For forest communities, migration is an important livelihood strategy. The primary driver of migration in our research areas in Malinau has changed from employment to education. In Kapuas Hulu, migration for high-level education is also gradually increasing, but here, finding better employment is still the most important reason for migration.
Young, educated migrants from Malinau, interviewed in the city where they are studying, are eager to return to their homeland. They reported that they hope to get a formal job, but would like to maintain agriculture/forestry as an additional activity.
In Kapuas Hulu, particularly in areas where the main – or only – economic opportunity is swidden, men and young people move to find better employment outside their village. Women are left behind to take care of swidden and other activities in the village.
Economic migrants are expected to send remittances back, while education migrants receive support from home. These different patterns of migration have implications for forest management and policies.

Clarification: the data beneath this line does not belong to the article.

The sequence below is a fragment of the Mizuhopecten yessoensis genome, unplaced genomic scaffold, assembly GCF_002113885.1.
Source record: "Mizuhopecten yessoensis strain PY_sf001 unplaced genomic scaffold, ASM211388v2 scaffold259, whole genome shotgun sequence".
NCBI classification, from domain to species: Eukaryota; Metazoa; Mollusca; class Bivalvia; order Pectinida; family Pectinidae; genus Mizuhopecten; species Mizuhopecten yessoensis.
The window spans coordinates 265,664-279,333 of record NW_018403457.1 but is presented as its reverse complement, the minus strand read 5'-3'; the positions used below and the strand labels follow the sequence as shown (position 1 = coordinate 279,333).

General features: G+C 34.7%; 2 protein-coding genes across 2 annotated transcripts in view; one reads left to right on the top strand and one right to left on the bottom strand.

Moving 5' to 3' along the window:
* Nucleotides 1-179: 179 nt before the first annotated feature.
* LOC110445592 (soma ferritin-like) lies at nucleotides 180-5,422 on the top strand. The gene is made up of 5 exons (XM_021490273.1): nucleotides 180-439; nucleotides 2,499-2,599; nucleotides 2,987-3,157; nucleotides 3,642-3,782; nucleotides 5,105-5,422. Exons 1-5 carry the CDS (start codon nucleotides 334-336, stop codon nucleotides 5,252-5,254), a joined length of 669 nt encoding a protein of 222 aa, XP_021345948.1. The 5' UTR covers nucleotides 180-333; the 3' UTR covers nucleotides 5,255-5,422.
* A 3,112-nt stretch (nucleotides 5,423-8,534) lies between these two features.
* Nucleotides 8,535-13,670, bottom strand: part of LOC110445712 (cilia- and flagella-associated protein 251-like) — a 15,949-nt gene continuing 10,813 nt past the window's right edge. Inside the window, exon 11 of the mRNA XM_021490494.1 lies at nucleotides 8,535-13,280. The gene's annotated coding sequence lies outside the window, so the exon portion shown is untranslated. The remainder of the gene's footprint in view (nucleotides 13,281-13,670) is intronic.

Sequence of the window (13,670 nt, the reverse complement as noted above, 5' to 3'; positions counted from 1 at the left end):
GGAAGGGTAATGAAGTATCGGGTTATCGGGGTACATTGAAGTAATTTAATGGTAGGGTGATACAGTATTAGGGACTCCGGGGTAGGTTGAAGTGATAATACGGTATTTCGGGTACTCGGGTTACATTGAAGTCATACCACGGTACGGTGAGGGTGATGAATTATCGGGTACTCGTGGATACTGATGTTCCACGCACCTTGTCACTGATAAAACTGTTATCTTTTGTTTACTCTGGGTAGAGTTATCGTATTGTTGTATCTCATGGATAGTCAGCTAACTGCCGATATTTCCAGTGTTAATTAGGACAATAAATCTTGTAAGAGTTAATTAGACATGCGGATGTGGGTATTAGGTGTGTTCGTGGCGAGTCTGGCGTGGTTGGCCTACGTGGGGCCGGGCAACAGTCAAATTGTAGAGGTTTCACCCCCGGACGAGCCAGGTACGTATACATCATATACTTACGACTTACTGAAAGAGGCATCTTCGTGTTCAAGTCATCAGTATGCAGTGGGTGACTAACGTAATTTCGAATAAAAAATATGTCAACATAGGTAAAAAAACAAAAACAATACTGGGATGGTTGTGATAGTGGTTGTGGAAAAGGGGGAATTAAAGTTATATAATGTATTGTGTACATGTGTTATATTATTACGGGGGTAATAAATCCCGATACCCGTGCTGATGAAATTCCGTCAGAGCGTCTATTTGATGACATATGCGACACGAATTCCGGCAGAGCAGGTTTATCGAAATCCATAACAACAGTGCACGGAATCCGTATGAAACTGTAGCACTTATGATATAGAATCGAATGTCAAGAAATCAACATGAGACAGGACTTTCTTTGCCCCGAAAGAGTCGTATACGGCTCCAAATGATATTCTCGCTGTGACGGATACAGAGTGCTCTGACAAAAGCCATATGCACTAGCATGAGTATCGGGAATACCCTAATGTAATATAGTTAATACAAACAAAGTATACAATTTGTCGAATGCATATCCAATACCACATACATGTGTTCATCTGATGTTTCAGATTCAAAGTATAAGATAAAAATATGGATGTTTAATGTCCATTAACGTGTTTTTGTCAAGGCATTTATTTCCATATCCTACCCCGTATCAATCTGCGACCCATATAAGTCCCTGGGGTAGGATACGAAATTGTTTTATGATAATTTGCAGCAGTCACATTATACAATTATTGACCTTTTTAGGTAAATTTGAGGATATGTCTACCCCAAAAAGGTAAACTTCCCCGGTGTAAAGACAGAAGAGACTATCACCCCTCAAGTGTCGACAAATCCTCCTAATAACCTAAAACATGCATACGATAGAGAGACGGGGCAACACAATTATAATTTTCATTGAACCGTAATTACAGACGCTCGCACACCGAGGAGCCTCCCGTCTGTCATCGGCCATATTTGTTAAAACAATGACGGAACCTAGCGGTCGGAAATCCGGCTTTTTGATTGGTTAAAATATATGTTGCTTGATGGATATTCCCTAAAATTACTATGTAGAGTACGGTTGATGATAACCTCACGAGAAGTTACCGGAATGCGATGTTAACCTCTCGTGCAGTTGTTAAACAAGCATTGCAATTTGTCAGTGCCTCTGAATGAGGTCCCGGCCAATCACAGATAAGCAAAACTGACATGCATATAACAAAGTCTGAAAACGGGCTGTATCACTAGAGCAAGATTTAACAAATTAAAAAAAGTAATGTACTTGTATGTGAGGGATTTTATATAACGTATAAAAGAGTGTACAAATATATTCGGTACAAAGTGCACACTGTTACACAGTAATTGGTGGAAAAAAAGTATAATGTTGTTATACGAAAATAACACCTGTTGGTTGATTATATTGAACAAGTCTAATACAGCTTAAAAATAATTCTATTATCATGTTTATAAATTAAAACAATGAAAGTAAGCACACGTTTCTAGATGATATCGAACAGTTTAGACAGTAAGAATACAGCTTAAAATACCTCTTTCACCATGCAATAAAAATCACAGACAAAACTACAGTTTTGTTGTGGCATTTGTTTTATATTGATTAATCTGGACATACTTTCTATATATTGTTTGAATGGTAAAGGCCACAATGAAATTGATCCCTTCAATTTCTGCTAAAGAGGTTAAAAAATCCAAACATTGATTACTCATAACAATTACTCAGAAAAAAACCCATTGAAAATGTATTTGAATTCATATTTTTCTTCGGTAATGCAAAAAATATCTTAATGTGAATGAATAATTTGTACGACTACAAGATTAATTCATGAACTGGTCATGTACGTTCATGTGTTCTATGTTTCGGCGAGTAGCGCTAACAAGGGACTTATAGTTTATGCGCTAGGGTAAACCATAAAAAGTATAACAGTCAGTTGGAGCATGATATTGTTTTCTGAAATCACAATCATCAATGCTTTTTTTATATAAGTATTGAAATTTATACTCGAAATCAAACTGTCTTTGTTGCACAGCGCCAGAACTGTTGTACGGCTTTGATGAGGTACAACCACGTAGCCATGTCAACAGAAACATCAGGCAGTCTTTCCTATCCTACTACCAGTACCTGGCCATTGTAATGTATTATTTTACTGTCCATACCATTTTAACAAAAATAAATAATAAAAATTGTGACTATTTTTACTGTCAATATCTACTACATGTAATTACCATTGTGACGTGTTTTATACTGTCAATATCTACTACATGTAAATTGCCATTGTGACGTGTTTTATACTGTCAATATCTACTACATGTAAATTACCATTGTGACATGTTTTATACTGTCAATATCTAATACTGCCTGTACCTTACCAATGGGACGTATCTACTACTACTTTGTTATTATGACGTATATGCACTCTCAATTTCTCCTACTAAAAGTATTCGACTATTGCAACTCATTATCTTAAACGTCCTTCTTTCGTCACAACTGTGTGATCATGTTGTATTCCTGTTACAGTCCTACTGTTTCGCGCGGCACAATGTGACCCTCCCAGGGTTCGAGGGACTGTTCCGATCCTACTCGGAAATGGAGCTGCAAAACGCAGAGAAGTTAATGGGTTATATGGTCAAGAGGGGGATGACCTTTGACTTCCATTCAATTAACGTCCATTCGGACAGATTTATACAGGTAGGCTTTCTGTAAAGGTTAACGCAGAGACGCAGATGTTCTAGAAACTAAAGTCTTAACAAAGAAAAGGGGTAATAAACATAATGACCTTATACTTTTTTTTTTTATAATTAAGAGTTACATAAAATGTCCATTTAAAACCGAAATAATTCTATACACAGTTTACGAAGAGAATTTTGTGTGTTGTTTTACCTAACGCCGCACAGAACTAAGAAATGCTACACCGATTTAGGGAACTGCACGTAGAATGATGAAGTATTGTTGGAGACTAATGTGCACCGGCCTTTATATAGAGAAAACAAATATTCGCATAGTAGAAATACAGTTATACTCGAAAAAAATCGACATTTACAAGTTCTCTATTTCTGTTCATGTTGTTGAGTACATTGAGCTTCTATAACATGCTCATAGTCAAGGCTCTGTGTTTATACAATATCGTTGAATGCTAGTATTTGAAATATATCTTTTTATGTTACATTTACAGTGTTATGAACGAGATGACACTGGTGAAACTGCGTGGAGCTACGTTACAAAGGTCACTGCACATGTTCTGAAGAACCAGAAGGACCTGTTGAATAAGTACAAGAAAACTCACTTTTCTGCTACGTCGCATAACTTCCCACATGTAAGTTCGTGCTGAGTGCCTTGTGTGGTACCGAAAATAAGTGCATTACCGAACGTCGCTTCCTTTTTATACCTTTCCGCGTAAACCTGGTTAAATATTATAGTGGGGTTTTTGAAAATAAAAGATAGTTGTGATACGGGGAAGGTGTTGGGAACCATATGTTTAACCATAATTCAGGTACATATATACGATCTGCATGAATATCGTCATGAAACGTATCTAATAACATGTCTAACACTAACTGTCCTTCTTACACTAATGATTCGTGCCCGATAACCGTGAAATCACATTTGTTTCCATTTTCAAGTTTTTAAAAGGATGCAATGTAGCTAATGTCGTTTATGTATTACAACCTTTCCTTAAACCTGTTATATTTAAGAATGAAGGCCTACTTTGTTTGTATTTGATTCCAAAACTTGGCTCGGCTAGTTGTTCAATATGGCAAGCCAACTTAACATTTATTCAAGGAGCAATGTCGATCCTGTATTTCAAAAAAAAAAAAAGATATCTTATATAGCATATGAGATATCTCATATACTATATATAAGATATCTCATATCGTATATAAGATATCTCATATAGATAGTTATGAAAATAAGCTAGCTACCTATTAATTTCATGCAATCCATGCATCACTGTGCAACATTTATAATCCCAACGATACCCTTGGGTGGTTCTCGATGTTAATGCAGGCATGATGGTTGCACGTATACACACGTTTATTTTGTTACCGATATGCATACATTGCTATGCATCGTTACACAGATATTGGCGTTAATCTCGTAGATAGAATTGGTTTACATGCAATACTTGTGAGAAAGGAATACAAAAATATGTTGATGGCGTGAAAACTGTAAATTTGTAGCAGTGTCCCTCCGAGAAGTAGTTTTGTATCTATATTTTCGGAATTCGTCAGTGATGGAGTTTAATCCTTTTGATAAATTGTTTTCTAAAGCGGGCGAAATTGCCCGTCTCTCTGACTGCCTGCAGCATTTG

Youth, especially those returning from education migration, can become agents of change in local communities; for example, in government programs, such as Forest Management Units and social forestry programs. Educated migrants who have not returned can market the social forestry outputs.
Women, generally, are an important source of labor and knowledge for social forestry programs and need to be able to obtain benefits from such programs.
Steps toward the long term sustainability of the social forestry program include: mapping the skills needed; introducing the program to the younger generation; offering special incentives within the existing scholarship schemes to encourage students to become involved in social forestry; and using information technology to develop capacity and monitor the social forestry progress.